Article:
Season 1, Episode 1
Date of release: November 1, 2019 (tv+)
Of the shows announced during Apple’s big day, when the introduced Apple TV and all of its original fare, SEE was the least interesting of them all. I am not one of the people who prays for more Jason Momoa on my screen, although I am not going to bitch and moan when he does indeed turn into more than just an action star who has his career choices under control and does both film and television on a regular basis. I am also not one of the people who likes fantastical-looking settings stuck in the very past of humanity, as I have never gotten into VIKINGS because of this, let alone the syndicated franchises of Hercules and Xena, although at least the latter television show is on my long to-do list (the former made its way off thanks to Kevin Sorbo being a horrible person). SEE may be a show set centuries in the future, but it employs a post-apocalyptic premise that makes the world look a few hundreds of thousands of years younger, with the difference that humans have already conquered that world. It’s also a reason why I never got into GAME OF THRONES, although in that show’s case I simply could not deal with the misogynistic violence or its pretentious and obnoxious way of character storytelling (I guess I saw those problems with the show much earlier than all the folks who watched their way through all of it and now hate GAME OF THRONES). All this means that my pre-exposition of SEE has already built itself in my mind and I was getting into the first 57 minutes of this Mad Max world set in the mountains of British Columbia, inhabited with blind people ready to not like it. And it turns out that the crossing of a bridge was needed for me to find a liking to the show and maybe consider watching a few more episodes of it.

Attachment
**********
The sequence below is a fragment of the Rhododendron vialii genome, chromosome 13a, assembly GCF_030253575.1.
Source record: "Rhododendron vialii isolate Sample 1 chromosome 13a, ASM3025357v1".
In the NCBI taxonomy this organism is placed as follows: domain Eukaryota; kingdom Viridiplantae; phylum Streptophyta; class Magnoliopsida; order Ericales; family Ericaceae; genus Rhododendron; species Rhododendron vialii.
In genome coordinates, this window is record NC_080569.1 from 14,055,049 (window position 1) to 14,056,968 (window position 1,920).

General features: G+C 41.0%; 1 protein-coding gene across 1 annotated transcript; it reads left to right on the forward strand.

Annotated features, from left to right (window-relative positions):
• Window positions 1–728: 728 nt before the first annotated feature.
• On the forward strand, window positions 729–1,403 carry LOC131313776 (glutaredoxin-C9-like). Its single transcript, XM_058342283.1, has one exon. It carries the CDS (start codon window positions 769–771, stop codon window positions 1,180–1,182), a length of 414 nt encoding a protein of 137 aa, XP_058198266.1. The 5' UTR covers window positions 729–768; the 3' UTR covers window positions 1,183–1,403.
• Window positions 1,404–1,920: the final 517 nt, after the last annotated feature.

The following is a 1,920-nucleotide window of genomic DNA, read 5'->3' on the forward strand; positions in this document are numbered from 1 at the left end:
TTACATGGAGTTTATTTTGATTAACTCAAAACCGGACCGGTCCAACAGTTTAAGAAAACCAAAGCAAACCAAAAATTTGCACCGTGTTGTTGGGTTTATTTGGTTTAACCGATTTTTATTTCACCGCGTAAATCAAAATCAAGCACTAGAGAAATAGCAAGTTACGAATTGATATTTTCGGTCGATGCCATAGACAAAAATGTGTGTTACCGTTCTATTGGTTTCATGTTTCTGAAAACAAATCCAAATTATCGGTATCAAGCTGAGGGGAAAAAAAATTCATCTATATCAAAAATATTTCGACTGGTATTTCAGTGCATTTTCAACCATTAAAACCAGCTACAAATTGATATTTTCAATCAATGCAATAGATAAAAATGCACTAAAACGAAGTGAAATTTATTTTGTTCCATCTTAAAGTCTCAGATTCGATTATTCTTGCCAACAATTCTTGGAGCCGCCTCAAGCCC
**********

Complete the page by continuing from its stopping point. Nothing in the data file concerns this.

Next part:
The show definitely has the looks to make for a fantastic experience on a weekly basis, and it may have even been the show to succeed GAME OF THRONES in a spiritual sense, so that John Oliver doesn’t have to say “HBO is fucked” during his show any longer, but for some reason it landed on Apple TV and now it’s the seller of computer and phone ware that brings the potentially most expensive television drama into the world, if it happens to survive past a second season. The money that has been spent into the first 57 minutes definitely make SEE something of a spectacle, and this in spite of almost all of the story being set in the wilderness of pretty and stunning British Columbia, essentially turning into its own little character. Director Francis Lawrence, himself known as a music video director before becoming friends with Jennifer Lawrence to direct her in four of her works as an actress, makes the pretty pictures count by not using a shaky camera, by keeping the lens focused on the characters, by not cutting away to depict the action from a different angle. It made the battle scene on the slope in the middle of the forest even better, as Lawrence brought the viewers onto a journey that forces them to focus on what is transpiring in front of them. Action scenes get a little more realistic when they don’t turn out to be massacred like that one scene in TAKEN 3 which had Liam Neeson jump over a fence. Action scenes get more breathtaking when you see what is happening and who throws the blow and which extra is getting the axe or Speer into their face. Although it has to be mentioned that the level of gore in SEE is barely existent. A few blood splatters, yes, but those could almost be overlooked due to the color saturation of the episode. It’s interesting that Apple TV’s spiritual successor to GAME OF THRONES is not doing anything the show about the song of ice and fire was known to do constantly: tits and blood and gore, only in a more pretentious manner.